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STATE v. SWOPES (2018)

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Court of Appeals of Kansas.

STATE of Kansas, Appellee, v. Eric Darnell SWOPES, Appellant.

No. 117,204

Decided: June 29, 2018

Before Green, P.J., McAnany and Bruns, JJ. Michelle A. Davis, of Kansas Appellate Defender Office, for appellant. Natalie Chalmers, assistant solicitor general, and Derek Schmidt, attorney general, for appellee.

MEMORANDUM OPINION

Eric Darnell Swopes appeals his jury conviction for burglary, theft, and criminal damage to property. He contends the district court erred when it admitted the audio recorded by the body cameras of two police officers. Swopes argues that the district court violated his rights under the Fifth Amendment to the United States Constitution by admitting the recordings. In response, the State argues that the district court properly admitted the recordings and that Swopes objected to the giving of a K.S.A. 60-455 instruction to the jury. The State also argues that even assuming the district court erred in admitting the recordings any such error was harmless due to the overwhelming evidence of guilt presented at trial. For the reasons set forth in this opinion, we affirm.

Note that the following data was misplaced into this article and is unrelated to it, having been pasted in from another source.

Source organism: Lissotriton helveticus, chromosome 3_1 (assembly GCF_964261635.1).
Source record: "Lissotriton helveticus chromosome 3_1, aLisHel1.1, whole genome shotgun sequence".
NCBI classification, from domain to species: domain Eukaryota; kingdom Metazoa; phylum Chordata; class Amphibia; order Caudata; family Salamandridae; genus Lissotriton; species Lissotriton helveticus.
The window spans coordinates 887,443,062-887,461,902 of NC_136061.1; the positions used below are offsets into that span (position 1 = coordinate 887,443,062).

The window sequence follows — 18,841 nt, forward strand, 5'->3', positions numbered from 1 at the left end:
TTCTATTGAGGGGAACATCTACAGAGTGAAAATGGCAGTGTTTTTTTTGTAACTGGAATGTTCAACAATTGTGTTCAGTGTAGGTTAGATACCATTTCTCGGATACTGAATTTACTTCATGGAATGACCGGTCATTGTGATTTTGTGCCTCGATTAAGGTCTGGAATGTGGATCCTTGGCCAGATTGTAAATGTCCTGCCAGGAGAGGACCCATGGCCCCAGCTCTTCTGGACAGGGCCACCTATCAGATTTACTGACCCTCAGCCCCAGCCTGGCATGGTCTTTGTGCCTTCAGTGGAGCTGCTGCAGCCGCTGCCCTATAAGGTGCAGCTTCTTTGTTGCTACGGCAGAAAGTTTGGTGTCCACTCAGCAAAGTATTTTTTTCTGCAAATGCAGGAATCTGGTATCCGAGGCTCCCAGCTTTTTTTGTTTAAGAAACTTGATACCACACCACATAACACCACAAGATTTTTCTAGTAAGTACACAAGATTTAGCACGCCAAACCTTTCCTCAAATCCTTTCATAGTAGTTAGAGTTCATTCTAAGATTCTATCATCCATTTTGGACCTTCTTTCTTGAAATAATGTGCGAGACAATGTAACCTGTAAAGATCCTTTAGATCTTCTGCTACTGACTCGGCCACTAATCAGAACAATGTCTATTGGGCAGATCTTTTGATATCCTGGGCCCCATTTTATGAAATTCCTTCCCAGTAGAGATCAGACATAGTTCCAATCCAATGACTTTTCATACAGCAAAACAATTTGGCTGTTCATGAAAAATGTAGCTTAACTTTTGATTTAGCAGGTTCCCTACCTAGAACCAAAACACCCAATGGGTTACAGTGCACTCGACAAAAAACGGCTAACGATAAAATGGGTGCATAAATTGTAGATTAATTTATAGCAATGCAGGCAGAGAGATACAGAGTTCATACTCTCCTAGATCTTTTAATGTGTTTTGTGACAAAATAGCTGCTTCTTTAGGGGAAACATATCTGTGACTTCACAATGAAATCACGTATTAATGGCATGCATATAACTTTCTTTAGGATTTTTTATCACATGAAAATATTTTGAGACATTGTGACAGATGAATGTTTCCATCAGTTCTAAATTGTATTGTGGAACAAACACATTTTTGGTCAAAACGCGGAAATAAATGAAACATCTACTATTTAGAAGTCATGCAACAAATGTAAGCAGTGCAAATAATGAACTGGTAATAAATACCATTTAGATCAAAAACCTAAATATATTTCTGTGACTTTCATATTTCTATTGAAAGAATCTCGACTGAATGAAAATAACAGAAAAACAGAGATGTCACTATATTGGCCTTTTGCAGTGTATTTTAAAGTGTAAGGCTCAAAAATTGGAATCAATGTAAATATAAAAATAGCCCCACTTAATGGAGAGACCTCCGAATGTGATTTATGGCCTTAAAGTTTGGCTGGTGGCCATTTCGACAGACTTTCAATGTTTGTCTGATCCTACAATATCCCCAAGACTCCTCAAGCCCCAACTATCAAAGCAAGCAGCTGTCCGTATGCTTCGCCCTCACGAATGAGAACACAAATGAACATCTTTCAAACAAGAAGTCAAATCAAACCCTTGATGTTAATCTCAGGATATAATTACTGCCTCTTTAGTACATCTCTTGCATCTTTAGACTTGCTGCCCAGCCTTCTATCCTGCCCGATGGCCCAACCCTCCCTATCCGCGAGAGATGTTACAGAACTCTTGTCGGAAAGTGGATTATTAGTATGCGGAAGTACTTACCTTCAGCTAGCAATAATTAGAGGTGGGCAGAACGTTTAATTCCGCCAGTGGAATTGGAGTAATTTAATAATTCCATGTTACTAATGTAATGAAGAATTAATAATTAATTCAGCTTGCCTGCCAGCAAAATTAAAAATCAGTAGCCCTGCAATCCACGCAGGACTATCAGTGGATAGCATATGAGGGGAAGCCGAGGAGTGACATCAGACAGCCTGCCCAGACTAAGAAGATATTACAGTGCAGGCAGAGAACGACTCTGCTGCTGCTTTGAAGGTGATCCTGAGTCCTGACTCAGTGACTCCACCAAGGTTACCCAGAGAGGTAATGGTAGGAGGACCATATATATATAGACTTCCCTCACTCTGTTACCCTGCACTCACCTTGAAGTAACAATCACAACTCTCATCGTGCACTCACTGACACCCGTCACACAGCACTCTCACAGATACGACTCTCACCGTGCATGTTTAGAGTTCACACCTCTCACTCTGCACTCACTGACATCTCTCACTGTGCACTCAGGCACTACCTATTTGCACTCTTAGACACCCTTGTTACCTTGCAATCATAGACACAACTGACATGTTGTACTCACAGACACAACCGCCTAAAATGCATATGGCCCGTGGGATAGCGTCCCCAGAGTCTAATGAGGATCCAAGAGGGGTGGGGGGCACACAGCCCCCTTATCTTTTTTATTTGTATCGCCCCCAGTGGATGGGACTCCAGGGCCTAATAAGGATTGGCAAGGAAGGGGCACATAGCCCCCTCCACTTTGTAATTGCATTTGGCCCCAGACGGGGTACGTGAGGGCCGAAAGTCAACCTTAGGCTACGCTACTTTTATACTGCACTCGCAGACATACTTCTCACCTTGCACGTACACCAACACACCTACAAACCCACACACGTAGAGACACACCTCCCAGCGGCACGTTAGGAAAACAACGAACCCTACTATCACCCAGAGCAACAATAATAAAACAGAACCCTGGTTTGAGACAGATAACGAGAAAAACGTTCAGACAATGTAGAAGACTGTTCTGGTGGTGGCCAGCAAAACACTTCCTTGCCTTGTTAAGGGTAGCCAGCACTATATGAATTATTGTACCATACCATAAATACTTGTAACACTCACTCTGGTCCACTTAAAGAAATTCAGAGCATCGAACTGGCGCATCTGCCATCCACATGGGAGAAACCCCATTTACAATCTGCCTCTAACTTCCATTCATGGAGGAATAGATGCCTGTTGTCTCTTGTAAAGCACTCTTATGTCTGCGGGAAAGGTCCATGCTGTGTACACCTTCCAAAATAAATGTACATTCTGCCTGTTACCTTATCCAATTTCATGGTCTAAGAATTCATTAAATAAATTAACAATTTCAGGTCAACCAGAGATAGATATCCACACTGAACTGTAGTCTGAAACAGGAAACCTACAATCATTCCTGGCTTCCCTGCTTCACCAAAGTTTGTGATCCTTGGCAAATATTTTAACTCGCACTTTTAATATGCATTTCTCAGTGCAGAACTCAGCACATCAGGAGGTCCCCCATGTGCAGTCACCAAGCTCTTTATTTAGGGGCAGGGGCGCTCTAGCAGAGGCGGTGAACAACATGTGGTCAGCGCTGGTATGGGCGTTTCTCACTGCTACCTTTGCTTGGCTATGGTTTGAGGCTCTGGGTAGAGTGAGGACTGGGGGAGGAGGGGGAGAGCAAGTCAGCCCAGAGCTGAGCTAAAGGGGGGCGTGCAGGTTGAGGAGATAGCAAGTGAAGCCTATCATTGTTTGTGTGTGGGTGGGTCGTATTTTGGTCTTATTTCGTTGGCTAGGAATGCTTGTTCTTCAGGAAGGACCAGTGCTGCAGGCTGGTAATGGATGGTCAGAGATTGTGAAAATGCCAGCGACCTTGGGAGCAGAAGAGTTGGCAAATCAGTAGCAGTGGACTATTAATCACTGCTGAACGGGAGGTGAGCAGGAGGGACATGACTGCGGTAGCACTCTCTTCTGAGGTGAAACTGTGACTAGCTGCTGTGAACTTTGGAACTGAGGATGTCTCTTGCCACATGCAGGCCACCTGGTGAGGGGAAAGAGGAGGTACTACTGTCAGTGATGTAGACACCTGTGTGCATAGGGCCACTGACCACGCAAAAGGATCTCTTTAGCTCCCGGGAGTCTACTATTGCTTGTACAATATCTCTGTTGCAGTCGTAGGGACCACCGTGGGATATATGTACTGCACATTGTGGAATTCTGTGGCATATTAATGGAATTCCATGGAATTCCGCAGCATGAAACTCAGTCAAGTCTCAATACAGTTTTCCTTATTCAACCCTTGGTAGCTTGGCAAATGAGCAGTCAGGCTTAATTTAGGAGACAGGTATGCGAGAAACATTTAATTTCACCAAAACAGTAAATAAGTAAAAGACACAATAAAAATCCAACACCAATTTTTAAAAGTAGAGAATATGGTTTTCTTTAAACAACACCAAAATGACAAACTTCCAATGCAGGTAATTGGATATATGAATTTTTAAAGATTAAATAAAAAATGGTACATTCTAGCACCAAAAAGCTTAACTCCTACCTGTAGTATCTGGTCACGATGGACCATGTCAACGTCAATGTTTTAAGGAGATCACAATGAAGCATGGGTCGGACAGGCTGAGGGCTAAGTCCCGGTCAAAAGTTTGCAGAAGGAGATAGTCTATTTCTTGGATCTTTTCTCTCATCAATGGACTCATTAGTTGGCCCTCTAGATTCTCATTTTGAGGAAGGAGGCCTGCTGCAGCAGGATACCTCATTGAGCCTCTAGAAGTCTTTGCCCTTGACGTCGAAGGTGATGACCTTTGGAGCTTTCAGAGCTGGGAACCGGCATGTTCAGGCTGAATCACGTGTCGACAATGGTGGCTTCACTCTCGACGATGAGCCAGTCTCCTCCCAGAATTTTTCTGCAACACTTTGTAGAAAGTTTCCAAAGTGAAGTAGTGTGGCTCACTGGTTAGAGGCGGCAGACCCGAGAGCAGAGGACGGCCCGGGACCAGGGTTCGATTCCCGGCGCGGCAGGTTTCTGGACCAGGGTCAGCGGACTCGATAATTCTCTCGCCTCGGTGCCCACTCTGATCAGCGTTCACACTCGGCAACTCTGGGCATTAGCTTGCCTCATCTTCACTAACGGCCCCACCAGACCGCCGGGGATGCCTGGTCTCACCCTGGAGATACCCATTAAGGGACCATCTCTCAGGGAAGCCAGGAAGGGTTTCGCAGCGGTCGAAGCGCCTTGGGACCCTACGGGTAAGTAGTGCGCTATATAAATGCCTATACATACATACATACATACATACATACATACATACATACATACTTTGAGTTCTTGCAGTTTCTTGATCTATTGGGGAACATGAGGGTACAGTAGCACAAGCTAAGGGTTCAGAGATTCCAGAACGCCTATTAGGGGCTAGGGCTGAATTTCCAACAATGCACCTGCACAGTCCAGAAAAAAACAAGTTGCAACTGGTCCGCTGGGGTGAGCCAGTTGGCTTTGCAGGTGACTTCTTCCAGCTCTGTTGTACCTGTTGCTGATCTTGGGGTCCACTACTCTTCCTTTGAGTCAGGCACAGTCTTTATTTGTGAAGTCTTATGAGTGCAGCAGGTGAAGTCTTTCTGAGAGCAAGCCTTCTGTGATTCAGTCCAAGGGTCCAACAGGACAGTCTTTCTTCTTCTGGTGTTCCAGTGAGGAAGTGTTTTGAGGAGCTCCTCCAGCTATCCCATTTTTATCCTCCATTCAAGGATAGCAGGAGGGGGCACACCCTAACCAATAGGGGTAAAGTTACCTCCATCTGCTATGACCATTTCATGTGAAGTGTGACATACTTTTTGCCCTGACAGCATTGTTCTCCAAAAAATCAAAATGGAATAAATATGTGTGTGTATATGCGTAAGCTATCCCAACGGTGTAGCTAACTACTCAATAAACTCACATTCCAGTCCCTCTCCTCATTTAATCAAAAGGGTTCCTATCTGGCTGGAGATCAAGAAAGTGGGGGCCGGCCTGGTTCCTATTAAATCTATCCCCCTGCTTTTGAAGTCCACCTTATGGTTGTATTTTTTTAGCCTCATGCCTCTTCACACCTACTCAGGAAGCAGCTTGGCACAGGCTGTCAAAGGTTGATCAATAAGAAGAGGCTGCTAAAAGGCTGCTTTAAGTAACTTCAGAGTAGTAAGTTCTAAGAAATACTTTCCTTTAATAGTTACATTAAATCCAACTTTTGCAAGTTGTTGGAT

Facts

At around 3 a.m. on June 20, 2015, a woman heard the sound of glass breaking. She woke up her husband and they saw the shadow of a person inside the Rewards Wireless store, which was located near their residence. They also saw a man leaving the store through a broken window carrying a large bag. The couple called the police and gave a description of the man. In addition, another neighbor reportedly heard the sound of glass breaking and saw the shadow of a person in the store.